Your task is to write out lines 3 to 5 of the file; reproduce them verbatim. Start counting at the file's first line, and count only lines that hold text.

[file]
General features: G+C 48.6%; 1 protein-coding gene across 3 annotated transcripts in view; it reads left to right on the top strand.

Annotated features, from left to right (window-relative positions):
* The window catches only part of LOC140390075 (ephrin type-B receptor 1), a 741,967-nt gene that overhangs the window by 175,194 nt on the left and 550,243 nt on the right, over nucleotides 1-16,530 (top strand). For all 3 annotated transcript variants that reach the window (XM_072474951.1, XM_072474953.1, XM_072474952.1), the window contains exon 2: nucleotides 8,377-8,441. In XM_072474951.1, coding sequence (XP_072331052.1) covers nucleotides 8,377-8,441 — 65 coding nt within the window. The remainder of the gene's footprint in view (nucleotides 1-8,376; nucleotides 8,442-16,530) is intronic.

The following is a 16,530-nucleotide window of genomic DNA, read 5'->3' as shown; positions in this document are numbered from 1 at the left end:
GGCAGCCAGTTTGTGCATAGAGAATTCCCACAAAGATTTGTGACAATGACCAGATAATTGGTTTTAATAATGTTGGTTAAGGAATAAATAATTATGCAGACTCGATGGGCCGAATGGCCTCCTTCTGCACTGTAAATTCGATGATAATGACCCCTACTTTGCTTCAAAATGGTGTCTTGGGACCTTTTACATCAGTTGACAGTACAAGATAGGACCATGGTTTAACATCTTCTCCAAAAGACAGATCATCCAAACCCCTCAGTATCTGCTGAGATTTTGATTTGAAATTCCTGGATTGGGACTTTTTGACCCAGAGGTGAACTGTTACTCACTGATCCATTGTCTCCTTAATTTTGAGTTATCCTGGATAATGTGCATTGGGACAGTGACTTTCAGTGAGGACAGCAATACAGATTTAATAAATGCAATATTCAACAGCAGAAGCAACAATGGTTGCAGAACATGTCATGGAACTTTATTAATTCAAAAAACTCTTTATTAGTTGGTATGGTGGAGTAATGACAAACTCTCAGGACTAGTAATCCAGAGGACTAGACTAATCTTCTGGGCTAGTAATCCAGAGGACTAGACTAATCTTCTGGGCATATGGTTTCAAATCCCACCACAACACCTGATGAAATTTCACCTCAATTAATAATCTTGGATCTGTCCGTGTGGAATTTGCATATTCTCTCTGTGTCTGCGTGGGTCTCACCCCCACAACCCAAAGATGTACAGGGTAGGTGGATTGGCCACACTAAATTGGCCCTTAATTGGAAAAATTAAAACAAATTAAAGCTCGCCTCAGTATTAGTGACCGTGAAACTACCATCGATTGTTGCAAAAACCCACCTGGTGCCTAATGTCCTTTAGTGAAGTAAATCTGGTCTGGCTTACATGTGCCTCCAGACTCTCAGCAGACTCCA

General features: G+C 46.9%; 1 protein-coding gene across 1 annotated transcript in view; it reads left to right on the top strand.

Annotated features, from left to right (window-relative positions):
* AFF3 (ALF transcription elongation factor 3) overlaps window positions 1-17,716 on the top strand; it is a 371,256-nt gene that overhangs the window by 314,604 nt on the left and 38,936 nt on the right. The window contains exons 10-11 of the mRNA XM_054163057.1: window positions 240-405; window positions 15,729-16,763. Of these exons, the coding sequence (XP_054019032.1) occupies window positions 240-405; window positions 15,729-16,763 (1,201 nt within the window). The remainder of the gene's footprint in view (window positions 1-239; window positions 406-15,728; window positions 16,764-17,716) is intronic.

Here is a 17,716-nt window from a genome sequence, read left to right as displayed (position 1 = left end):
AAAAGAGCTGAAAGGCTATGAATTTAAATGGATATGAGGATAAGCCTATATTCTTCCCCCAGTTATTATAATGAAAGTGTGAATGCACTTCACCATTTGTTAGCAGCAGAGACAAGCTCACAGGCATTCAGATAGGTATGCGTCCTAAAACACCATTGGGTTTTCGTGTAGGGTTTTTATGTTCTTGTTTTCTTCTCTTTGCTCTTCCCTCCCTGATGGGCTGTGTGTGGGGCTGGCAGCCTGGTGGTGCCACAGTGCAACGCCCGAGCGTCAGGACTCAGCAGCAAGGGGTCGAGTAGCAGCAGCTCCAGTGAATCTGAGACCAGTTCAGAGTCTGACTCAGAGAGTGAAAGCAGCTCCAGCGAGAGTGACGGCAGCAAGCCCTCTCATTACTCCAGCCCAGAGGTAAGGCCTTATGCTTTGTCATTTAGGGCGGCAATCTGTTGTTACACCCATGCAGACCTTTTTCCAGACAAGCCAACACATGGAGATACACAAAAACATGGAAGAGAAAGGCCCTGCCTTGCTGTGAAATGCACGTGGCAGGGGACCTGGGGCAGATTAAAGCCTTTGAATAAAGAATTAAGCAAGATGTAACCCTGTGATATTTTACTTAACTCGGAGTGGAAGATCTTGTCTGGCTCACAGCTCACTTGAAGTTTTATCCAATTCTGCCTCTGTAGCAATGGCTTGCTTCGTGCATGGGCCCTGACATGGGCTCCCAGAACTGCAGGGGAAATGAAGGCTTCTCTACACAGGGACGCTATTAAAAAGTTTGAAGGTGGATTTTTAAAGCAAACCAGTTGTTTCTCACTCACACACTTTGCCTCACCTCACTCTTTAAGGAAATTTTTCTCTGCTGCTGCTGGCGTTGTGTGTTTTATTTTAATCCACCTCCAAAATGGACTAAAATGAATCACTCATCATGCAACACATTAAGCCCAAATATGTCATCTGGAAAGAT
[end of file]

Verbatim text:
* The window catches only part of LOC140390075 (ephrin type-B receptor 1), a 741,967-nt gene that overhangs the window by 175,194 nt on the left and 550,243 nt on the right, over nucleotides 1-16,530 (top strand). For all 3 annotated transcript variants that reach the window (XM_072474951.1, XM_072474953.1, XM_072474952.1), the window contains exon 2: nucleotides 8,377-8,441. In XM_072474951.1, coding sequence (XP_072331052.1) covers nucleotides 8,377-8,441 — 65 coding nt within the window. The remainder of the gene's footprint in view (nucleotides 1-8,376; nucleotides 8,442-16,530) is intronic.

The following is a 16,530-nucleotide window of genomic DNA, read 5'->3' as shown; positions in this document are numbered from 1 at the left end:
GGCAGCCAGTTTGTGCATAGAGAATTCCCACAAAGATTTGTGACAATGACCAGATAATTGGTTTTAATAATGTTGGTTAAGGAATAAATAATTATGCAGACTCGATGGGCCGAATGGCCTCCTTCTGCACTGTAAATTCGATGATAATGACCCCTACTTTGCTTCAAAATGGTGTCTTGGGACCTTTTACATCAGTTGACAGTACAAGATAGGACCATGGTTTAACATCTTCTCCAAAAGACAGATCATCCAAACCCCTCAGTATCTGCTGAGATTTTGATTTGAAATTCCTGGATTGGGACTTTTTGACCCAGAGGTGAACTGTTACTCACTGATCCATTGTCTCCTTAATTTTGAGTTATCCTGGATAATGTGCATTGGGACAGTGACTTTCAGTGAGGACAGCAATACAGATTTAATAAATGCAATATTCAACAGCAGAAGCAACAATGGTTGCAGAACATGTCATGGAACTTTATTAATTCAAAAAACTCTTTATTAGTTGGTATGGTGGAGTAATGACAAACTCTCAGGACTAGTAATCCAGAGGACTAGACTAATCTTCTGGGCTAGTAATCCAGAGGACTAGACTAATCTTCTGGGCATATGGTTTCAAATCCCACCACAACACCTGATGAAATTTCACCTCAATTAATAATCTTGGATCTGTCCGTGTGGAATTTGCATATTCTCTCTGTGTCTGCGTGGGTCTCACCCCCACAACCCAAAGATGTACAGGGTAGGTGGATTGGCCACACTAAATTGGCCCTTAATTGGAAAAATTAAAACAAATTAAAGCTCGCCTCAGTATTAGTGACCGTGAAACTACCATCGATTGTTGCAAAAACCCACCTGGTGCCTAATGTCCTTTAGTGAAGTAAATCTGGTCTGGCTTACATGTGCCTCCAGACTCTCAGCAGACTCCA